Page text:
Posted by: Steven Hagerman | Jun 4, 2005 7:21:37 PM

I guess 'tis the season for cats to die. You're the third person I know of in as many weeks to have this happen to them.

Posted by: James | Jun 5, 2005 9:41:01 AM

That is terrible - so sorry to hear you had such a thing on your heart while having to speak on radio ---- Leah

Posted by: Leah | Jun 5, 2005 2:51:47 PM

I'm sorry about Bette. The little furpeople can certainly wind their way around one's heart just like they do one's ankles when its dinnertime.

I lost my beloved calico, Dammit, nearly 15 years ago. I still miss her.

Posted by: Mumcat | Jun 5, 2005 3:21:56 PM

I'm sorry you had to say good-bye to Bette. I'm glad the last you heard of her was a purr.

Posted by: Pascale Soleil | Jun 7, 2005 12:12:37 PM

Sorry to hear of your loss, having suffered the recent loss of our beloved dogs Sidney and Matty, I am comforted by the words of John Wesley below:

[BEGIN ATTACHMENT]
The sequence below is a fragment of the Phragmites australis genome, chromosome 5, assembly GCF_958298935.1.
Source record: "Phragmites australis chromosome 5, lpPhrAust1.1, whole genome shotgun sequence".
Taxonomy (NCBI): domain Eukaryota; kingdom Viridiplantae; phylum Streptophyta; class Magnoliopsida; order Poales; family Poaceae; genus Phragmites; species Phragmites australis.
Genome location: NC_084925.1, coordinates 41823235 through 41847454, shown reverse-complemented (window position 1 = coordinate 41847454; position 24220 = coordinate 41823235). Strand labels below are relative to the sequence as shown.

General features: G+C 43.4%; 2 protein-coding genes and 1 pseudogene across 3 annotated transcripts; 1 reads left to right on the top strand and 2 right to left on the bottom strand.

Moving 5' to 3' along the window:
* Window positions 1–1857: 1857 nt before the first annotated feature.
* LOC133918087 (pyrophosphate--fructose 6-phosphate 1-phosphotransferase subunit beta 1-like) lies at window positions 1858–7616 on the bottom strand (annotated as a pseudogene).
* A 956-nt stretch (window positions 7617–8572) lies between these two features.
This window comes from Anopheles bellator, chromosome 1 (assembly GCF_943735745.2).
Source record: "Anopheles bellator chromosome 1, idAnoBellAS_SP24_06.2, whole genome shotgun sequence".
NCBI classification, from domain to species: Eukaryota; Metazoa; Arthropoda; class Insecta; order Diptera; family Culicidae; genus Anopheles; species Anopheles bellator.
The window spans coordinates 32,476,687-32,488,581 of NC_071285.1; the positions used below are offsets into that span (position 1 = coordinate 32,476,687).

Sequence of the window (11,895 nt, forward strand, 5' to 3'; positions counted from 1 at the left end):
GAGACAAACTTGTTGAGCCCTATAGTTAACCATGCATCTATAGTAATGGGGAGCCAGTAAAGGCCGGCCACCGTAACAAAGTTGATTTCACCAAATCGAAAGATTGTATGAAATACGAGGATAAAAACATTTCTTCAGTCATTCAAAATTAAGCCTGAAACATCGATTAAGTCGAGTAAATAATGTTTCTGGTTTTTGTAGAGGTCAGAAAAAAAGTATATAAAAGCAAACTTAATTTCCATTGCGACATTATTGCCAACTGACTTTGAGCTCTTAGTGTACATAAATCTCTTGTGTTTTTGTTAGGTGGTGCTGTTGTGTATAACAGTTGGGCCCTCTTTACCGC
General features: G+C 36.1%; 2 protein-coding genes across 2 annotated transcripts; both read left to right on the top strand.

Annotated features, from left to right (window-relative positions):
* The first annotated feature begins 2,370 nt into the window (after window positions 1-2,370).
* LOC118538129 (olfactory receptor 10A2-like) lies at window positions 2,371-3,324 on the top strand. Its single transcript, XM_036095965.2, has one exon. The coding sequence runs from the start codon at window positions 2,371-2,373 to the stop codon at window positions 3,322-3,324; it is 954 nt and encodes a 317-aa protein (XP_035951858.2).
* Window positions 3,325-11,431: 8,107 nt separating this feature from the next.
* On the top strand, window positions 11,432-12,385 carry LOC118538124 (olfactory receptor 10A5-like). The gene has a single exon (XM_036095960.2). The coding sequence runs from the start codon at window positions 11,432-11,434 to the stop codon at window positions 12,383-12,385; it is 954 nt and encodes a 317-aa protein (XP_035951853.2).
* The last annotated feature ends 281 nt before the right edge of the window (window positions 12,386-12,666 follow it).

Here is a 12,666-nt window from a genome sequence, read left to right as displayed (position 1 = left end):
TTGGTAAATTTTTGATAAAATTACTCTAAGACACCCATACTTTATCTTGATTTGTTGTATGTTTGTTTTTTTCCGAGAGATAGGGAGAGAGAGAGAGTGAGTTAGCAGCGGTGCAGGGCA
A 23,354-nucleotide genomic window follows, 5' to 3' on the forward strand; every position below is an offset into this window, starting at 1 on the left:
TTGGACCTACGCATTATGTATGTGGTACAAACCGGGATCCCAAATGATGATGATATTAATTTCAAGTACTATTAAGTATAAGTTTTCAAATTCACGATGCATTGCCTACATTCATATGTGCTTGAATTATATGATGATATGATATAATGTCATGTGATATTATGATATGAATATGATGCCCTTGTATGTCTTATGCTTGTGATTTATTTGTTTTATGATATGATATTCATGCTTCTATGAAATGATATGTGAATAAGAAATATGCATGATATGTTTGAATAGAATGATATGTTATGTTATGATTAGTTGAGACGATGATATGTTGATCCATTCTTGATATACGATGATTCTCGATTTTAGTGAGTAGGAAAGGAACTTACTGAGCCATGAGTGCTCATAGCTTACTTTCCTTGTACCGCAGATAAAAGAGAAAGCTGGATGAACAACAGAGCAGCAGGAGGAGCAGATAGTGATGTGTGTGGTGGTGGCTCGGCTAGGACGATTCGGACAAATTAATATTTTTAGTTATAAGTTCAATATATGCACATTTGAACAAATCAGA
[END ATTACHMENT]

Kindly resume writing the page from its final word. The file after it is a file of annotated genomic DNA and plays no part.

From John Wesley on General Deliverance:
http://www.ccel.org/w/wesley/sermons/sermons-html/serm-060.html


"God regards his meanest creatures much; but he regards man much more. He does not equally regard a hero and a sparrow; the best of men and the lowest of brutes. "How much more does your heavenly Father care for you!" says He "who is in the bosom of his Father." Those who thus strain the point, are clearly confuted by his question, "Are not ye much better than they?" Let it suffice, that God regards everything that he hath made, in its own order, and in proportion to that measure of his own image which he has stamped upon it.